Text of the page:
Hoosier History Live is an independently produced new media project about Indiana history, integrating podcasts, website, newsletter, and social media. Its original content comes initially from a live with call in weekly talk radio show hosted by author and historian Nelson Price. You can hear the show live Saturdays from noon to 1 pm ET. It’s over the air in Central Indiana at WICR 88.7 fm, or you can stream at the WICR HD1 app on your phone.
"Both Nelson Price and Molly Head do the public a great service with the creation of independent media project Hoosier History Live. The program adds considerably to the public IQ, at a time when intelligence is much needed."
- Tom Cochrun, former news anchor, WTHR-TV Channel 13 Indianapolis
For a complete list of show podcasts and show enewsletters, please go to ARCHIVES on our website.
July 15, 2023
Vinyl era of Indiana music heritage
Strike up the band. But not necessarily a marching band.
For this Hoosier History Live show exploring Indiana's music heritage during what is known as the "vinyl era" (generally defined as 1950 to 1990), the most appropriate band probably would be one that played "rock and roll", as the music was called during its early decades. Histories of other genres during the vinyl era also are being included in a new initiative launched by the Indiana Entertainment Foundation.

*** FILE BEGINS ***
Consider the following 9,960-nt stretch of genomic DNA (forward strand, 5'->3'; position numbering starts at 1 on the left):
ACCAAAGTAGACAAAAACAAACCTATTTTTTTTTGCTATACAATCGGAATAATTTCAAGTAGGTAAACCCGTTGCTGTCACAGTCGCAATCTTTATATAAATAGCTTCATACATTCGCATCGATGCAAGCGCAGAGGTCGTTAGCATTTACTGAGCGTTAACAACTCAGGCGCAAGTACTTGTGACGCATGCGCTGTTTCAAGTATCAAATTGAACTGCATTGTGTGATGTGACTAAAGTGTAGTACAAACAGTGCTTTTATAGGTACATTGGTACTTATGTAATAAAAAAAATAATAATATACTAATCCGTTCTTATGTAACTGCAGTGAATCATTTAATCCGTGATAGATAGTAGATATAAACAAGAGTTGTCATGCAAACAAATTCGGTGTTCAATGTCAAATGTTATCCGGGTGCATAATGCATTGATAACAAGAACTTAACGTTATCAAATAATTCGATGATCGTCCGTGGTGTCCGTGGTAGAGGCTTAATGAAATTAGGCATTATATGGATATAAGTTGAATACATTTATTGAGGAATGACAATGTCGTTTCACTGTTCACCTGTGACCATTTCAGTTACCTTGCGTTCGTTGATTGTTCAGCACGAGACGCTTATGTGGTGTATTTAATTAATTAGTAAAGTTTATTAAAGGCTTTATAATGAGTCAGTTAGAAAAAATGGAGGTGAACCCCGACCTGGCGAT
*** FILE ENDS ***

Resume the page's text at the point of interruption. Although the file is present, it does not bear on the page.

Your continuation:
The foundation's initiative, called the Indiana Music History Project, is spotlighting the 40-year vinyl records era with various endeavors. They include a new gallery with artifacts such as a recreation of an Indianapolis radio station during the 1960s or '70s; a Wikipedia-type online resource documenting music history during the vinyl era (including entries about Indiana-based businesses, venues and musicians), and a streaming radio service that plays music by all-Indiana singers and bands.
Our guide for this exploration will be music historian and record collector Rick Wilkerson, executive director of the Indiana Entertainment Foundation and the Indiana Music Heritage Project. Rick, who once owned popular vinyl records stores in Indianapolis, will be Nelson's studio guest to share insights about the new initiative and our state's impact during the 1950-1990 music era.